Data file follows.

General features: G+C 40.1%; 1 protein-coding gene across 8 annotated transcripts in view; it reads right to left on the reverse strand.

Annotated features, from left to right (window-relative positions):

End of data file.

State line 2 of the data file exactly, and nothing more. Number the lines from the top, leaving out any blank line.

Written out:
Annotated features, from left to right (window-relative positions):